Three new directors took seats on the Pagosa Area Water and Sanitation District Board of Directors. Elected to office last week, Michael Church, Glenn Walsh and Burt Adams joined directors Allan Bunch and Roy Vega Tuesday night to become yet another all-male board in Archuleta County.
Director Bunch was unanimously voted as chairman of the board and president of the district, and Director Vega was unanimously voted vice-chairman of the board. Church volunteered to take the post of secretary, and Walsh stepped up to take the position of treasurer.
Walsh also volunteered to sit on the budget committee. Vega will stay on the audit committee.
District Manager Ed Winton also suggested the creation of a Capital Improvement Committee with one or two directors as members so they can be actively involved in the process. The directors agreed to the creation, and Church and Adams both volunteered to be on the committee.
With new positions and committee commitments decided, Bunch spoke to the conduct of the board. “The moment we are gavelled together, we are no longer Roy and Glenn and Allan, but Director Vega and Director Walsh,” Bunch said, adding that the directors should act in a professional way and, “limit tangent discussions drastically.”
Bunch also advocated that there be one person on the board who is in contact with the PAWSD staff and district manager to limit the amount of contact between the PAWSD board and staff.
Winton said that, when there is undue familiarity between board members and staff, the employees are often put in a compromising position. While not certain of the details of how this arrangement would work out, the board acknowledged that there should be lines drawn.
The new board members, on their first night gavelled together, did make a non-conventional move. After a lengthy discussion, the board voted against a motion to go into executive session, opting instead to have the conversation with the district’s attorney, Evan Ela, open to the public.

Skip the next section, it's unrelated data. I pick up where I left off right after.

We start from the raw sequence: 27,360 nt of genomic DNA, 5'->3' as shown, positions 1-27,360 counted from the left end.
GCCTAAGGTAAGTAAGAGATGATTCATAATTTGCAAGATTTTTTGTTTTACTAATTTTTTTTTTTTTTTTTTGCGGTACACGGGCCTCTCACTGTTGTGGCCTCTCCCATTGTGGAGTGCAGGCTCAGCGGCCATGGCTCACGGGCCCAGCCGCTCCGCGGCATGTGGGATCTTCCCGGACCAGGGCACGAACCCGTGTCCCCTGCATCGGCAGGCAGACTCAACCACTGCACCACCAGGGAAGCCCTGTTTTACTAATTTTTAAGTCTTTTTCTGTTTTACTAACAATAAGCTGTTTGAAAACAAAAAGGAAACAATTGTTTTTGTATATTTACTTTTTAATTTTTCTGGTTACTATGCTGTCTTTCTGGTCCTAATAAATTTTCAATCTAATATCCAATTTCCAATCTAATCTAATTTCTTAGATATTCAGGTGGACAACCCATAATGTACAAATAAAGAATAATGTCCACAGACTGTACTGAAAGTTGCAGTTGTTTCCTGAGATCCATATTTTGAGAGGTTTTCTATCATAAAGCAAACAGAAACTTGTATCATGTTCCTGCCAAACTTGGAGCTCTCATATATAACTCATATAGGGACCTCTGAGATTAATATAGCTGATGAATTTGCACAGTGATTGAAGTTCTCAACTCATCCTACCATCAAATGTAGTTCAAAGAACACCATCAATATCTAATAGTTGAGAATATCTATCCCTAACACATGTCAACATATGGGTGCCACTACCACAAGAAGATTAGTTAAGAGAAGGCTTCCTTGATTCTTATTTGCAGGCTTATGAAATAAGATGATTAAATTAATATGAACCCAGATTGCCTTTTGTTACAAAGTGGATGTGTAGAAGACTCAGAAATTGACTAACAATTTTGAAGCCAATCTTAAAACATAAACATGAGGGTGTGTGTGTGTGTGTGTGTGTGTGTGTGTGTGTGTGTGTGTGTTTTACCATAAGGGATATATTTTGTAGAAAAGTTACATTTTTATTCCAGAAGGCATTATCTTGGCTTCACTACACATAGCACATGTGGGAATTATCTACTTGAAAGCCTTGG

Ela explained to the board that Tom Smith’s attorney had approached Ela with a proposition to rent, in no specific terms, a portion of the Dutton Ditch pipeline.
Smith owns property adjacent to Stevens Reservoir. In the process of building the reservoir, Ela said the district and Smith had “less than friendly” exchanges, exchanges involving litigation. Smith, Ela explained, is looking into building some residential properties on his property around Stevens Reservoir, and after looking at the inclusion and tap fees charged by PAWSD, is thinking about building his own water system.
“He was wondering whether PAWSD would be interested in sharing the (Dutton) pipeline with him,” Ela said.
After the conversation with Ela, the directors discussed the question.
“I don’t see any long-term benefit, and a potential liability if we enter into an agreement at this point,” Adams aid.
“The word ‘no’ is echoing in my head,” Walsh said, continuing to make motion to answer ‘no’ to Smith’s request. The motion passed unanimously.
In a projects update, it was revealed that PAWSD has been very busy.
The Highlands Lagoon Elimination project was completed and decommissioned on April 30. The cost of decommissioning the lagoon was $115,879.
The biosolids and centrifuge project (the biosolids greenhouse), according to project manager Gregg Mayo, should be up and running in the next 90 to 120 days. The sturcture is currently being built, and Mayo said that once the walls and doors are installed, the electrical work will be completed. The facility will be able to store a year’s worth of treated biosolids, and Mayo gave assurance that it would not smell.
A Request for Qualification has been placed in today’s SUN for the San Juan Water Treatment Plant Improvements Project. This project would make it so that water from all of PAWSD’s lakes and reservoirs, Village Lake, Lake Forest, Lake Pagosa and Stevens Reservoir, will be able to be treated and the water used. Presently, the only lake from which water can be treated and used is Hatcher Reservoir. A pump station from Lake Forest to the San Juan Treatment Plant will be needed. After this, an upgrade to the plant will be necessary so the water can be properly treated. The upgrade will include a total organic compound reduction facility. The estimated cost of the project is $2.75 million.
“It’s a major thing for us,” Mayo said.
PAWSD introduced plans at phasing out coin and dollar bill payment at fill stations and instead using a machine that will take both prepaid and credit cards, not debit cards.
There are plans to install a total of five Metron Farnier meters at all three water treatment plants. These metering devices have a 99.5 percent accuracy rating.
“Right now, we think we are producing one million gallons of water, but we don’t really know. We have a pretty good idea,” Mayo said, adding that these new meters will give an accurate measurement.
The joint town and PAWSD wastewater project is continuing. The Preliminary Engineering Report has been sent to Colorado Department of Public Health and Environment (CDPHE). The CDPHE sent a letter to Bartlett and West, the engineers contracted for the PER, requesting clarification on certain matters. Bartlett and West responded, and Mayo is expecting the CDPHE to give the PER approval by week’s end.